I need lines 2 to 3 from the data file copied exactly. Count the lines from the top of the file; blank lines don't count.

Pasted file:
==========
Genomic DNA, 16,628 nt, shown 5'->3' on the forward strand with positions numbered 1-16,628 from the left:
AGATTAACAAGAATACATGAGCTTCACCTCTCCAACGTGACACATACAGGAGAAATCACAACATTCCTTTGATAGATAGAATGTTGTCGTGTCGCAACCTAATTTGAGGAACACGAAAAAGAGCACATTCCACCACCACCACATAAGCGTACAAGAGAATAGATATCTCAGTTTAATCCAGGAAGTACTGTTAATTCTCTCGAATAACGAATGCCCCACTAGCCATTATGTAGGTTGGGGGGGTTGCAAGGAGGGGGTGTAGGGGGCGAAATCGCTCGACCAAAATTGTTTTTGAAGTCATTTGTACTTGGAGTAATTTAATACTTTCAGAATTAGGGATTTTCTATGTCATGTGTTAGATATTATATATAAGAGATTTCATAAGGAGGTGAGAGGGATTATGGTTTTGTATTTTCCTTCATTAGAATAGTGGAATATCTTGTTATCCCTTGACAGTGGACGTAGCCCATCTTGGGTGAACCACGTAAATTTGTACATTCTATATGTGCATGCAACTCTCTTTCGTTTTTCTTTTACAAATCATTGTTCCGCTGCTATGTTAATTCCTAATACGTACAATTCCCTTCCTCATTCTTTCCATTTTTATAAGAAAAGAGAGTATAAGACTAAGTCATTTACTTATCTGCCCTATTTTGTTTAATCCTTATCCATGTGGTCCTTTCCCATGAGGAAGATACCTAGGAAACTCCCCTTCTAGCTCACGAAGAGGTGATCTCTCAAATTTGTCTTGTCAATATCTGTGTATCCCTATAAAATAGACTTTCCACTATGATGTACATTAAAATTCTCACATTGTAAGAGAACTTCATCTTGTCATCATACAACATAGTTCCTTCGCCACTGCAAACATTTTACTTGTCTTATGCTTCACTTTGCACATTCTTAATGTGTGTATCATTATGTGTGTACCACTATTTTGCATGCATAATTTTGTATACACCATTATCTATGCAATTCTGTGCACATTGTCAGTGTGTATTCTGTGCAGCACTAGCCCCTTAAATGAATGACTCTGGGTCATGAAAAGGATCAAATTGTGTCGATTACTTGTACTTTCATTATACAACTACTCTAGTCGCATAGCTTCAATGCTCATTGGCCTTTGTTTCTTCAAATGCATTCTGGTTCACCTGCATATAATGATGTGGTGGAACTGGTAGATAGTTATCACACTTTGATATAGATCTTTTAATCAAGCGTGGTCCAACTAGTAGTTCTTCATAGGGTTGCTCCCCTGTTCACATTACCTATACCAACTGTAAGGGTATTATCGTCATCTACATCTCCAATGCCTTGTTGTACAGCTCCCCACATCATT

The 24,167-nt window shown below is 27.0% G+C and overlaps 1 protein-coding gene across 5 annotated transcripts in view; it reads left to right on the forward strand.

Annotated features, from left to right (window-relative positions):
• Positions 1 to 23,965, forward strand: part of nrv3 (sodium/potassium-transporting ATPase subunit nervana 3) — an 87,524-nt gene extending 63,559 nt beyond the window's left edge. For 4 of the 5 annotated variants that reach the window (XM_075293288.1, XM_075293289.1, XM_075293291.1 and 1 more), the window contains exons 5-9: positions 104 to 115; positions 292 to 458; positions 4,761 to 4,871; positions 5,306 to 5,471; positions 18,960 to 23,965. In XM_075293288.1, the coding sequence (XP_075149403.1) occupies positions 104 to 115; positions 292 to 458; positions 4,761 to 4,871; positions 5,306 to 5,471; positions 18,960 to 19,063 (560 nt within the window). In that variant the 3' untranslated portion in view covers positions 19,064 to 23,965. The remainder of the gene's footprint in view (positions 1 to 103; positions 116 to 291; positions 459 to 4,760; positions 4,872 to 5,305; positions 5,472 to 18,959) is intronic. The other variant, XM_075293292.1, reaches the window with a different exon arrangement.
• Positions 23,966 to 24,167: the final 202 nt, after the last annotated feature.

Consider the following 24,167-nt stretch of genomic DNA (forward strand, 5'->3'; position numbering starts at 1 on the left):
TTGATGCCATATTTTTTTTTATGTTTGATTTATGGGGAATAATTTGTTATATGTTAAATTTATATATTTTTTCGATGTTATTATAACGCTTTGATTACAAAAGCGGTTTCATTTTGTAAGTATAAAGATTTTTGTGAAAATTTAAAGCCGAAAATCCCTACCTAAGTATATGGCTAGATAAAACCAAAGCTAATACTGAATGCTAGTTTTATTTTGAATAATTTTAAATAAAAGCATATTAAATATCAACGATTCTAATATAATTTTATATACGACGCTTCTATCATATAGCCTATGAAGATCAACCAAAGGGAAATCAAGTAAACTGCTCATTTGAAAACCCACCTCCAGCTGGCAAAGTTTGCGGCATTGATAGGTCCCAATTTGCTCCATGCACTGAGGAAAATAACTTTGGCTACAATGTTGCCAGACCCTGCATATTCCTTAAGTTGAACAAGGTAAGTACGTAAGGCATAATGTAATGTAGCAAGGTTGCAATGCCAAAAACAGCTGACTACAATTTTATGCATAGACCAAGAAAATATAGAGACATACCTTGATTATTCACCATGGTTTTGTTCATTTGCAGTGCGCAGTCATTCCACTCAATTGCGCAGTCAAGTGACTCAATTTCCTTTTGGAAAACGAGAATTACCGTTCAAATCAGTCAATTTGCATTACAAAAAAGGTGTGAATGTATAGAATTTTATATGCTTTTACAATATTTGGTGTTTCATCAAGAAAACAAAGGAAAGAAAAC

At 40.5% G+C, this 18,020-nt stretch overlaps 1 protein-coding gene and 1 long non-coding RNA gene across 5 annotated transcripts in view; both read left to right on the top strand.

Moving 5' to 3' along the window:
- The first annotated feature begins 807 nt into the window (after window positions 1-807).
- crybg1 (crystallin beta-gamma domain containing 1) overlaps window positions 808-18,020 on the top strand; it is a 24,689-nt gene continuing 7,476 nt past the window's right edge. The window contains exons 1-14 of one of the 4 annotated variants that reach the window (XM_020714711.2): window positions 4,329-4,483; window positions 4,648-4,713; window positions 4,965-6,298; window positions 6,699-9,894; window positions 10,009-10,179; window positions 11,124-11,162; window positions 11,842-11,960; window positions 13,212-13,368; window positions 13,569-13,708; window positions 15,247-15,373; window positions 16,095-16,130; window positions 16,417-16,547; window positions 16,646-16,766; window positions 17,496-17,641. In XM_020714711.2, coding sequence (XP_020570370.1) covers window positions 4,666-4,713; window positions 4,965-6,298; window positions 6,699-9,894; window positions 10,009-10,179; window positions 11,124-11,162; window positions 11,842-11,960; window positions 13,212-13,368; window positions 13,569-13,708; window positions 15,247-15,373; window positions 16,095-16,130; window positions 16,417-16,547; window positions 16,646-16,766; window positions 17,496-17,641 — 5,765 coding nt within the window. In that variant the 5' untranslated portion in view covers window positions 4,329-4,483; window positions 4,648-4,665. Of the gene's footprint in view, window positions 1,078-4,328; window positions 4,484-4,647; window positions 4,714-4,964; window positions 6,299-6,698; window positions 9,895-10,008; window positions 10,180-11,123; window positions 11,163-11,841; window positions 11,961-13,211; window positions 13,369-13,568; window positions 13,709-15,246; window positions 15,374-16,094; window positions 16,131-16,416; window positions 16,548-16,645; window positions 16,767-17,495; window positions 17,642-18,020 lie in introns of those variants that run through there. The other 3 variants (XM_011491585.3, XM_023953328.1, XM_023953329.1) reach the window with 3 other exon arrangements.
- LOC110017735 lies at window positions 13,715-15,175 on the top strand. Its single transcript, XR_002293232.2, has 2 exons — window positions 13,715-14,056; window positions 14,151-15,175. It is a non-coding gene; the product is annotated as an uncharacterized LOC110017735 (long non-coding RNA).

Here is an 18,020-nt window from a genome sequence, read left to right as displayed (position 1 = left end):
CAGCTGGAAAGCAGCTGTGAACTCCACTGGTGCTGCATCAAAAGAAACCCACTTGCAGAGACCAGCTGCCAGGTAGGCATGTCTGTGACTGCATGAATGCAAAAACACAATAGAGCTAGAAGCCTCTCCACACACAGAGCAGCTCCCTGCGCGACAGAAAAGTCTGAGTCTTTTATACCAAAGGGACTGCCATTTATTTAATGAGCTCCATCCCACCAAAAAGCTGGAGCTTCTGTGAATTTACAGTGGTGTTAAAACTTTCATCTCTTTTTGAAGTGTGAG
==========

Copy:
AGATTAACAAGAATACATGAGCTTCACCTCTCCAACGTGACACATACAGGAGAAATCACAACATTCCTTTGATAGATAGAATGTTGTCGTGTCGCAACCTAATTTGAGGAACACGAAAAAGAGCACATTCCACCACCACCACATAAGCGTACAAGAGAATAGATATCTCAGTTTAATCCAGGAAGTACTGTTAATTCTCTCGAATAACGAATGCCCCACTAGCCATTATGTAGGTTGGGGGGGTTGCAAGGAGGGGGTGTAGGGGGCGAAATCGCTCGACCAAAATTGTTTTTGAAGTCATTTGTACTTGGAGTAATTTAATACTTTCAGAATTAGGGATTTTCTATGTCATGTGTTAGATATTATATATAAGAGATTTCATAAGGAGGTGAGAGGGATTATGGTTTTGTATTTTCCTTCATTAGAATAGTGGAATATCTTGTTATCCCTTGACAGTGGACGTAGCCCATCTTGGGTGAACCACGTAAATTTGTACATTCTATATGTGCATGCAACTCTCTTTCGTTTTTCTTTTACAAATCATTGTTCCGCTGCTATGTTAATTCCTAATACGTACAATTCCCTTCCTCATTCTTTCCATTTTTATAAGAAAAGAGAGTATAAGACTAAGTCATTTACTTATCTGCCCTATTTTGTTTAATCCTTATCCATGTGGTCCTTTCCCATGAGGAAGATACCTAGGAAACTCCCCTTCTAGCTCACGAAGAGGTGATCTCTCAAATTTGTCTTGTCAATATCTGTGTATCCCTATAAAATAGACTTTCCACTATGATGTACATTAAAATTCTCACATTGTAAGAGAACTTCATCTTGTCATCATACAACATAGTTCCTTCGCCACTGCAAACATTTTACTTGTCTTATGCTTCACTTTGCACATTCTTAATGTGTGTATCATTATGTGTGTACCACTATTTTGCATGCATAATTTTGTATACACCATTATCTATGCAATTCTGTGCACATTGTCAGTGTGTATTCTGTGCAGCACTAGCCCCTTAAATGAATGACTCTGGGTCATGAAAAGGATCAAATTGTGTCGATTACTTGTACTTTCATTATACAACTACTCTAGTCGCATAGCTTCAATGCTCATTGGCCTTTGTTTCTTCAAATGCATTCTGGTTCACCTGCATATAATGATGTGGTGGAACTGGTAGATAGTTATCACACTTTGATATAGATCTTTTAATCAAGCGTGGTCCAACTAGTAGTTCTTCATAGGGTTGCTCCCCTGTTCACATTACCTATACCAACTGTAAGGGTATTATCGTCATCTACATCTCCAATGCCTTGTTGTACAGCTCCCCACATCATT

The 24,167-nt window shown below is 27.0% G+C and overlaps 1 protein-coding gene across 5 annotated transcripts in view; it reads left to right on the forward strand.